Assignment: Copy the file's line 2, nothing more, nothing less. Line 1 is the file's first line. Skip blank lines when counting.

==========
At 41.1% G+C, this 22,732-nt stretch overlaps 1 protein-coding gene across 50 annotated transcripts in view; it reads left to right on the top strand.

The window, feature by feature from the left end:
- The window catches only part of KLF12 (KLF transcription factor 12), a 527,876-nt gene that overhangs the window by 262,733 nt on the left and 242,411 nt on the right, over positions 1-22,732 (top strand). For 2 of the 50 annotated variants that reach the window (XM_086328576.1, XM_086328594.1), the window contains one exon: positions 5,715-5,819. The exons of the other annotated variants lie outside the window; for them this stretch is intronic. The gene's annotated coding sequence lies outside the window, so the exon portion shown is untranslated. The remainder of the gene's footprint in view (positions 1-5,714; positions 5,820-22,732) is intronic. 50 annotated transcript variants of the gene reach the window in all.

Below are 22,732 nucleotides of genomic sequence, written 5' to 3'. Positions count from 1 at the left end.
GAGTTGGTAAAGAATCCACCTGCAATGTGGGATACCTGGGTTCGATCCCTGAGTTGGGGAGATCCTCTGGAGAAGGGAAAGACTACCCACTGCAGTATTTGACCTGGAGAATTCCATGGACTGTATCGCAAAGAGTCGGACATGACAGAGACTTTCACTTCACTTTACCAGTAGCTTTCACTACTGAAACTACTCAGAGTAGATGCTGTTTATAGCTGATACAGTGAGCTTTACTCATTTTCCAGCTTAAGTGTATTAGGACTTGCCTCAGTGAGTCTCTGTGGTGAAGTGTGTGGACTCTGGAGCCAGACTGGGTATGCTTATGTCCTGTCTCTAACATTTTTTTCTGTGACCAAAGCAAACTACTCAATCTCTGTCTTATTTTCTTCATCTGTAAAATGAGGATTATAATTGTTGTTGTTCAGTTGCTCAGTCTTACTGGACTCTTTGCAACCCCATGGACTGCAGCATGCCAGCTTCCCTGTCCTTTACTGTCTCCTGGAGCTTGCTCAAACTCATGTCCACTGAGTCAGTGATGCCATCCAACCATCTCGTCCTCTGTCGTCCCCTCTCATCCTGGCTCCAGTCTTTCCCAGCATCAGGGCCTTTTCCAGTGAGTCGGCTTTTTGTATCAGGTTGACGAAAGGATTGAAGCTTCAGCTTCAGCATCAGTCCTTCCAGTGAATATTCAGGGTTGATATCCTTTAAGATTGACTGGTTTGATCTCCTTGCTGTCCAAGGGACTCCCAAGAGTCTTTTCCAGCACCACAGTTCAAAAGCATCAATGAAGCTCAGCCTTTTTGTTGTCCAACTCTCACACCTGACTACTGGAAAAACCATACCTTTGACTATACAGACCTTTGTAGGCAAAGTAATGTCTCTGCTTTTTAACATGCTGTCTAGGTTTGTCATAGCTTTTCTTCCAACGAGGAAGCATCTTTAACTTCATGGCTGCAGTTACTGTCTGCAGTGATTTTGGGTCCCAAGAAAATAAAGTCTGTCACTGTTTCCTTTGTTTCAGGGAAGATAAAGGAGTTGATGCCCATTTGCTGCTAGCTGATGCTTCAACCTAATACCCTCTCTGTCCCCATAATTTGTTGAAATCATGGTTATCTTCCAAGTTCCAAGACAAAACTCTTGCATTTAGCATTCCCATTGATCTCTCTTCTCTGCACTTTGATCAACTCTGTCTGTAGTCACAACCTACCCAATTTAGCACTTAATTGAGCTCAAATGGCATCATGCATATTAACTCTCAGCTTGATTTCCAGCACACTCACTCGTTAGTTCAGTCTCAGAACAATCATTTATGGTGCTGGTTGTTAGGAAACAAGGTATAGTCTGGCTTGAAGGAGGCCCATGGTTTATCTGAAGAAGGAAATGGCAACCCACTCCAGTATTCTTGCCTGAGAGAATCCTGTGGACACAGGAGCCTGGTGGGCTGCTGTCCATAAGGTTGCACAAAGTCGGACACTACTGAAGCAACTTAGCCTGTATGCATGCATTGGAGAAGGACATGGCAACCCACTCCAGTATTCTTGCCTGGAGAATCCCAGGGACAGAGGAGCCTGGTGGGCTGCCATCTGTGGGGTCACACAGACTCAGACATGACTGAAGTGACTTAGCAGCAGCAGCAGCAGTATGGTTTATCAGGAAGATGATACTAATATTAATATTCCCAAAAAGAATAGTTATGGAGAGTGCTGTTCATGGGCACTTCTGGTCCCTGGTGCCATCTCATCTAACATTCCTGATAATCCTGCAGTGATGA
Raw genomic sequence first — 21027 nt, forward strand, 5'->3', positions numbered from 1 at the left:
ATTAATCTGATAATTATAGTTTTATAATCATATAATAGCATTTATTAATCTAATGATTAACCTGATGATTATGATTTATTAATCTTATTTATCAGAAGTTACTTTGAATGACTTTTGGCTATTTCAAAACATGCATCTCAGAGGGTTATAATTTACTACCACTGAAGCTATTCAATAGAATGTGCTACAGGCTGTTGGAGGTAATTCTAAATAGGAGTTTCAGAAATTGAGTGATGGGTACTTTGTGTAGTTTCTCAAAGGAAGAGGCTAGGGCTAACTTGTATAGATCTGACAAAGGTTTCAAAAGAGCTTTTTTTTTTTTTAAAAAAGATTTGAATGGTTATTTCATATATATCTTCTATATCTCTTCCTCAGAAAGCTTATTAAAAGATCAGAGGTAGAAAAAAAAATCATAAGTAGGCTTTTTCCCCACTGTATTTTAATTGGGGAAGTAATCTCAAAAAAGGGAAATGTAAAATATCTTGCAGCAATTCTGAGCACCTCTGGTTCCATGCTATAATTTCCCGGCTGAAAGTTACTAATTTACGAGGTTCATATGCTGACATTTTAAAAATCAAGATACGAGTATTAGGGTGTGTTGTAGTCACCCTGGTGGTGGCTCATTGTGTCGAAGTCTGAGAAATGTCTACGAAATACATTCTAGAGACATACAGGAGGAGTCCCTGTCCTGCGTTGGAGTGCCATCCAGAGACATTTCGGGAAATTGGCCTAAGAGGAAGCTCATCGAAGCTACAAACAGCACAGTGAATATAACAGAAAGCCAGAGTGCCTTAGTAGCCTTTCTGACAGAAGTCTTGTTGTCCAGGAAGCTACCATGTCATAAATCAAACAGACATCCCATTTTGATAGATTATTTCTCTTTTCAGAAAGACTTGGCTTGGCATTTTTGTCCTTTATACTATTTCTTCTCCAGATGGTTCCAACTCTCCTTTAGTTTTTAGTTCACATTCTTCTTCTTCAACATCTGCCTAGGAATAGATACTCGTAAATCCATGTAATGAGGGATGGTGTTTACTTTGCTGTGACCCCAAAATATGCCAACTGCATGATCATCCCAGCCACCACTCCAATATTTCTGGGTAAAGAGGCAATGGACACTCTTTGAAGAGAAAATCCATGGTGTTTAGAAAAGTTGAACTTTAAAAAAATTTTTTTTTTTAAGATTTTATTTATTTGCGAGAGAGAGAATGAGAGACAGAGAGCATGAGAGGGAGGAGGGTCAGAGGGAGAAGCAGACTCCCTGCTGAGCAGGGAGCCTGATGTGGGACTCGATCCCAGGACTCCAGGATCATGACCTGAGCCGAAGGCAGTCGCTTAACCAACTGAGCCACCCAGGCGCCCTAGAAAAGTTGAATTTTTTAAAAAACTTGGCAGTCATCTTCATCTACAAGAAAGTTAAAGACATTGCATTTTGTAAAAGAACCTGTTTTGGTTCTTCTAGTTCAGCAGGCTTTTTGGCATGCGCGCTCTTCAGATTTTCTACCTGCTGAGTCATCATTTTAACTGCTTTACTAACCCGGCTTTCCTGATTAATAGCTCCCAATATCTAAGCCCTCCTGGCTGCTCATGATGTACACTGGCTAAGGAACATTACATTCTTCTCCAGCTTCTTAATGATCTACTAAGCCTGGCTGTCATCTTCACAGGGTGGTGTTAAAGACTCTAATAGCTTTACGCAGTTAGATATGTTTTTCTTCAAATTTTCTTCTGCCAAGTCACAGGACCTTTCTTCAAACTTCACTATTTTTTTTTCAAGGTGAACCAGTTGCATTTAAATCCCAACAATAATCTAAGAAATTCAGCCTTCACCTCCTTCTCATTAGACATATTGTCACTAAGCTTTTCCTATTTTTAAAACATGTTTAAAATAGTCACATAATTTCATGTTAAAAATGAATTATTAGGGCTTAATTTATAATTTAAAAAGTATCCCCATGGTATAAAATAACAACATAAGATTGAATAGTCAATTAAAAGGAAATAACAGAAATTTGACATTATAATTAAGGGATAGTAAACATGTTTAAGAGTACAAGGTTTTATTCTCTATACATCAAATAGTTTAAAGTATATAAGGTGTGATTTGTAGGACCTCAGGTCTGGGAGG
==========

The window, feature by feature from the left end: